6 January 2013 Edition
Cruel cut to Respite Care Grant ‘indefensible’
‘This cut is wrong, it is indefendible. It’s not just unfair, it is indecent’ – Mary Lou McDonald
‘If you proceed with this cut you may be denying some mother, father, son or daughter the ability to care for a loved one in their own home. In my book, that is immoral’ – Jonathan O’Brien
THE Fine Gael/Labour Government cutting of the Respite Care Grant by 19% has caused public outrage, turmoil within the Labour Party and provoked heated exchanges and passionate speeches in the Dáil chamber.
The Respite Care Grant is an annual payment to carers by the Department of Social Protection. In December, Social Protection Minister Joan Burton (Labour) announced that the annual grant would be cut from €1,700 to €1,375. This year, 77,000 people applied for the grant. The Labour Party lost another deputy over the cut, with the party’s chairperson, Colm Keaveney TD, being expelled from the parliamentary party after he voted against the Government on this measure. He became the fifth Labour TD to be expelled from the party that won 37 seats at the last general election.
There were powerful arguments in the Dáil from Sinn Féin and other opposition TDs calling for the Government to back down on the cut.
Sinn Féin Cork North Central TD Jonathan O’Brien gave an emotional personal testimony on how his family had used the Respite Care Grant to care for his terminally-ill father.
“My mother was a carer. She cared for my father who passed away in August. She used the Respite Care Grant to subsidise my father’s medical care so we could keep him at home and grant him his final wish: to die in peace with his family. If we didn’t do that, we would have had no other choice but to put him into a home. This cut is just €26million out of €3.5billion. The 77,000 carers out there want the resources and capabilities to do what is right by their loved ones and if you proceed with this cut you may be denying some mother, father, son or daughter the ability to care for a loved one in their own home. In my book, that is immoral.”
Aengus Ó Snodaigh read out an email from a mother of three children, of which two have special needs. The woman, whose husband passed away last year, said she is not sure how she is going to cope.
“This cut in Respite Grant, plus the €10 cut per child to Children’s Allowance, the cuts in the household benefits package, and the increase in medical prescription charges has left me in tears,” she said.
Martin Ferris also read out a letter from a constituent with a very ill child who has required 37 different surgical procedures in recent years, including five open-heart operations. A visibly angry Ferris pounded his desk — startling some Labour Party backbenchers — as he confronted the Minister for Public Expenditure and Reform, Brendan Howlin (Labour).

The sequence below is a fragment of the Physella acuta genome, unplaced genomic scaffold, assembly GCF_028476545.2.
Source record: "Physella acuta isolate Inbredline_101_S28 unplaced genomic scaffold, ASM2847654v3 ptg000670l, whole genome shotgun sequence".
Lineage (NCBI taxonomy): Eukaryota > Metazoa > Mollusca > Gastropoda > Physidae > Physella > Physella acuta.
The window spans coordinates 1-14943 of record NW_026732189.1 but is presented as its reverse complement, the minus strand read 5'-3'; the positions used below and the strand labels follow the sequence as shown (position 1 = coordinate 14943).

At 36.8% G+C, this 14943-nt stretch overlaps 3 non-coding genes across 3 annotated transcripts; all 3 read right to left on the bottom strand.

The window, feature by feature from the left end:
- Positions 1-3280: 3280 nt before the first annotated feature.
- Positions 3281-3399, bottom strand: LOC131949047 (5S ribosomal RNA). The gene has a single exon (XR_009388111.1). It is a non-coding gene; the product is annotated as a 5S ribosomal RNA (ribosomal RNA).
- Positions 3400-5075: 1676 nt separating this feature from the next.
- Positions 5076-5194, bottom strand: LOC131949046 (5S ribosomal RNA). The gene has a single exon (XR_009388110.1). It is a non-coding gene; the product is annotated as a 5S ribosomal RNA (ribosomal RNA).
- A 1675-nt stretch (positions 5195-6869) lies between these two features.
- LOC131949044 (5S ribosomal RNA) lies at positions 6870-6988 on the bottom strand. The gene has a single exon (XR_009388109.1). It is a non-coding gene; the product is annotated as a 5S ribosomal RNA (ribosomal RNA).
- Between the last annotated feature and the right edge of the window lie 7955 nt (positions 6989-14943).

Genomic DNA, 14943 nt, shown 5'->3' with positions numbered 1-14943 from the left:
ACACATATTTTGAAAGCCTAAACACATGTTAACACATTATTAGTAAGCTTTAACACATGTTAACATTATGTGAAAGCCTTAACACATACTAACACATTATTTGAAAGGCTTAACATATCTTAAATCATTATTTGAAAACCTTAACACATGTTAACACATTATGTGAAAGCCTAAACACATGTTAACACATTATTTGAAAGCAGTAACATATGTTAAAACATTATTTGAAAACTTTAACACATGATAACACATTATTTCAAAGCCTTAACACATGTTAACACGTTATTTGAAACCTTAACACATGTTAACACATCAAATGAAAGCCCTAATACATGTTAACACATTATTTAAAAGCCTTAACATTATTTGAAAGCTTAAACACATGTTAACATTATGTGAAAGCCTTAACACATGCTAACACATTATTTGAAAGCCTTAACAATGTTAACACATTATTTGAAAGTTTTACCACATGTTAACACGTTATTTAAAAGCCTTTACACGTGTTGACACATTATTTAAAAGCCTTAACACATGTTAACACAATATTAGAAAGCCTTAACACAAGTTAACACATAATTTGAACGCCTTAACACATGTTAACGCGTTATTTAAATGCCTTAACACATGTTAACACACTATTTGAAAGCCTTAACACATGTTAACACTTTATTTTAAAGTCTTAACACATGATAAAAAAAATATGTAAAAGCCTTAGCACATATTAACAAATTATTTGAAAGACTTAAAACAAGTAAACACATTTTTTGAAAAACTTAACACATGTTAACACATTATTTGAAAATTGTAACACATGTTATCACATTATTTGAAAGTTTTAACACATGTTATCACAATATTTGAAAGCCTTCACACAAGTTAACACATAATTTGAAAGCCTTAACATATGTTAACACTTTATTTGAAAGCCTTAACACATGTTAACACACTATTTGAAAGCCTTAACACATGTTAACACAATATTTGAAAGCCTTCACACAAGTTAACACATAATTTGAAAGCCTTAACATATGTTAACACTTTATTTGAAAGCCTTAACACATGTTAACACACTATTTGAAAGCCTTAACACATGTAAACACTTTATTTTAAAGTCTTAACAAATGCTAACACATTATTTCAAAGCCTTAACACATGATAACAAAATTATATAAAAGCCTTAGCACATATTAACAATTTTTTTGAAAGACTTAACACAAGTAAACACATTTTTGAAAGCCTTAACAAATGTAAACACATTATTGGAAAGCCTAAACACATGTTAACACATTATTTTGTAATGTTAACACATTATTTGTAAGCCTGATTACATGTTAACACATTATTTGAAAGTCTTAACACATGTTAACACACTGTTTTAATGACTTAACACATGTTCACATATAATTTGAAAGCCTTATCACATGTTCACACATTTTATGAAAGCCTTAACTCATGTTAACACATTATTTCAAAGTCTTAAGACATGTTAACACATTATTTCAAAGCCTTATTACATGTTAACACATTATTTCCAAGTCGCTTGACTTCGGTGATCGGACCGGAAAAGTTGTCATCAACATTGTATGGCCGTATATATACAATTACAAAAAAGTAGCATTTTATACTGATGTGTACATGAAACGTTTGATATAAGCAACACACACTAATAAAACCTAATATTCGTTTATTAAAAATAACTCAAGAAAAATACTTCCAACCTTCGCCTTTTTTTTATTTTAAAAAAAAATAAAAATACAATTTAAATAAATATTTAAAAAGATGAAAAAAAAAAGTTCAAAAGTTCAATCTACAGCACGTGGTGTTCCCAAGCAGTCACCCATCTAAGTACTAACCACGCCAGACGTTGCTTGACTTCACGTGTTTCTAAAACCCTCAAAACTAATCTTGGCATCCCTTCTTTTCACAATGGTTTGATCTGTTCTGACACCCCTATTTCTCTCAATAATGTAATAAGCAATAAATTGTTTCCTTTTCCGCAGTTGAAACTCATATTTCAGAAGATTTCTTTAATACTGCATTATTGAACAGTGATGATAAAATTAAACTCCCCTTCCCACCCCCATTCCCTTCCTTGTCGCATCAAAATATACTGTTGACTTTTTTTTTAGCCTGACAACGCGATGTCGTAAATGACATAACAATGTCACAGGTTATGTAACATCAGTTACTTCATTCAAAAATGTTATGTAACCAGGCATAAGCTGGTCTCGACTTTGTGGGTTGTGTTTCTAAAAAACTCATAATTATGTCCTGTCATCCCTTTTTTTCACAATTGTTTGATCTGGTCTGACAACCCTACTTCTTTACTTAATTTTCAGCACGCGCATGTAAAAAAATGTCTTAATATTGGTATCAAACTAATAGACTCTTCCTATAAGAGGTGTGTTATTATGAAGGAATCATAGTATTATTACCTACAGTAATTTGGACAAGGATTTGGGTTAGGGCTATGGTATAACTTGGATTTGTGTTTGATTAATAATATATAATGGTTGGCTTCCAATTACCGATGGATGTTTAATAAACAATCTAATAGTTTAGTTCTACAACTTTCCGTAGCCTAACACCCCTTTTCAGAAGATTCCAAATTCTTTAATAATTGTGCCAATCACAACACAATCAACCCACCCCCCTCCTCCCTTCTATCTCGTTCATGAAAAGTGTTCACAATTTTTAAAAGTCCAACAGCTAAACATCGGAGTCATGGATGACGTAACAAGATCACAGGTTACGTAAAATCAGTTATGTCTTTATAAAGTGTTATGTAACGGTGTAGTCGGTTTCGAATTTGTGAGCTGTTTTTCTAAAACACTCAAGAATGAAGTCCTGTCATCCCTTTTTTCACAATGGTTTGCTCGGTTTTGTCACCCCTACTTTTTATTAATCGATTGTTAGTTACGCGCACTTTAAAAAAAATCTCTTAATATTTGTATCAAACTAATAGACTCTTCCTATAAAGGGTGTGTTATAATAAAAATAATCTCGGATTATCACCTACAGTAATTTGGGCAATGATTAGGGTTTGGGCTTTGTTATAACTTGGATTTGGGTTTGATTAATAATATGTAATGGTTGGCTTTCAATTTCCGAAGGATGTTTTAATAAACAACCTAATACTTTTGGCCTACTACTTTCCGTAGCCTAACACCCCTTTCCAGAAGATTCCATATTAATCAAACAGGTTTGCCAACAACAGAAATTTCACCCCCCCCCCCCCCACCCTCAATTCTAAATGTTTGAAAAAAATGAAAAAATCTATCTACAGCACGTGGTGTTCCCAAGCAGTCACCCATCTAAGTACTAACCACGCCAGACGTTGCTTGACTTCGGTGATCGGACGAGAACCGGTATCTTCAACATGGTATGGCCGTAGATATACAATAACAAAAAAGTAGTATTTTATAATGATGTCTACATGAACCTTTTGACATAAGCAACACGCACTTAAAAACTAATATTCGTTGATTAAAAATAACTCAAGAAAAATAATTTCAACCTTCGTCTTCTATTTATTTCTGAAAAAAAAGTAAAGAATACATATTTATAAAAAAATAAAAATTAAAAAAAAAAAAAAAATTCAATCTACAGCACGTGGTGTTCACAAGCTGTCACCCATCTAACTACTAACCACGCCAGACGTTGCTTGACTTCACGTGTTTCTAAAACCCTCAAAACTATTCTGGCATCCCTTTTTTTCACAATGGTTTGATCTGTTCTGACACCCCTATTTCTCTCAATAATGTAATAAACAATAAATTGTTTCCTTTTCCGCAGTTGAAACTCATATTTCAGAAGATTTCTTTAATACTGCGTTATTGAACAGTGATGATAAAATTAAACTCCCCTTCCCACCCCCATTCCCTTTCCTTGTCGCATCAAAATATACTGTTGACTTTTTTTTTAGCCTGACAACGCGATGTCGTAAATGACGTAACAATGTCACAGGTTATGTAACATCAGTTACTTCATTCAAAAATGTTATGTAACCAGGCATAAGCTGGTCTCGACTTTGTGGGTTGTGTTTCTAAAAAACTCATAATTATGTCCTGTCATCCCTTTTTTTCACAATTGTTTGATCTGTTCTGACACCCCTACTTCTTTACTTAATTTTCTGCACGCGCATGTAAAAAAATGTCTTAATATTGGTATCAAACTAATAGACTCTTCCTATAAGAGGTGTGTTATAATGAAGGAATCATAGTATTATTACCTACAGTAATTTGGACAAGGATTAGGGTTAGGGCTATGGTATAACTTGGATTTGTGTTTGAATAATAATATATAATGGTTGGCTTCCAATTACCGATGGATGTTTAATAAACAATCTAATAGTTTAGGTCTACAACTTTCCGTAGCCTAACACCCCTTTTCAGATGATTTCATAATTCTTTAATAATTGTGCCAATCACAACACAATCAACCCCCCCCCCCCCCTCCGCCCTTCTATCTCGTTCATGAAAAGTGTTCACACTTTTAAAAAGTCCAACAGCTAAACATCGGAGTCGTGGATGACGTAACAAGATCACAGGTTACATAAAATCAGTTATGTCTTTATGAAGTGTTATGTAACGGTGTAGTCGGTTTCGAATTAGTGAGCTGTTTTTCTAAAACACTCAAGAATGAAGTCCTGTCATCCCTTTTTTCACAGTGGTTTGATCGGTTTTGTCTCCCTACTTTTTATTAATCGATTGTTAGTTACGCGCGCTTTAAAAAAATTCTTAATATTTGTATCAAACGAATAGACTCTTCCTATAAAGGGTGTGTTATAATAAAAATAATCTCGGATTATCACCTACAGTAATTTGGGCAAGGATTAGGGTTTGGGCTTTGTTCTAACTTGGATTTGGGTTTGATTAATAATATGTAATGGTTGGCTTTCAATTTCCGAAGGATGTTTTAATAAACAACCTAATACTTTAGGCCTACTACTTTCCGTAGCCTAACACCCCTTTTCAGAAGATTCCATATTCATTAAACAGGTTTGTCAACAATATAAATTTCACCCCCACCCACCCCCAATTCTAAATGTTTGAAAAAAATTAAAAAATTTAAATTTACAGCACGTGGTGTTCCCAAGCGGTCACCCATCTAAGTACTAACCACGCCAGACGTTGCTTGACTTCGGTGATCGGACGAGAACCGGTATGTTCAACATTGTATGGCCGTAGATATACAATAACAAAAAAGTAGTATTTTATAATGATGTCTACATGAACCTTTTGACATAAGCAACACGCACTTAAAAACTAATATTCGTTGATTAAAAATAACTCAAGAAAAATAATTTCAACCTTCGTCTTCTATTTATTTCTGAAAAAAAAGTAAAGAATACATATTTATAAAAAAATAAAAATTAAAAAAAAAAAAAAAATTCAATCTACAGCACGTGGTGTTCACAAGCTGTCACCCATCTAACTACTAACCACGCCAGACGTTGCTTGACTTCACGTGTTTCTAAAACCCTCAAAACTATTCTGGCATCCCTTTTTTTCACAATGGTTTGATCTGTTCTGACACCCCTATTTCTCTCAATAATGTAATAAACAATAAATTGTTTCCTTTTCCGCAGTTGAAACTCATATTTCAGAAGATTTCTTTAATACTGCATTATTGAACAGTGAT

“All of this is happening on your watch,” Ferris thundered, pointing across the floor at the minister. “You are responsible for Amy and her well-being. That 12-year-old child is only barely surviving. Her father, a lone parent, is trying to ensure she does survive. And what happens? She’s getting no support services, you offer a measly €1,300 when it costs €15,000 to send that child across to Southampton to try and save her life. That’s why the Irish people are disgusted with you and what you have done because you,” he declared, pointing at Labour TDs, “are supporting the wrongs being carried out by this Government.”
• Pat Rabbitte
Sinn Féin deputy leader Mary Lou McDonald tore into Communications Minister Pat Rabbitte (Labour), describing the cutting of the Respite Care Grant as “a breach of decency” and urged him to reverse the decision. Rabbitte failed to respond to the issue at all and instead mocked TDs in the Technical Group before then attacking Sinn Féin. Mary Lou responded:
“Minister Rabbitte, I’ve asked you a very direct question on respite care. So don’t try and worm your way out of this. This isn’t a moment for comedy in this chamber, I’m putting it to you that this cut is wrong, it is indefendible. It’s not just unfair, it is indecent and if you have any decency left in you, revise this issue and tell the carers out there that you will row back on it. And if you don’t do it, minister, let me make a prediction: there will be a sufficient public outcry that if you don’t make the reverse voluntarily you will be forced to do so. Do the decent thing!”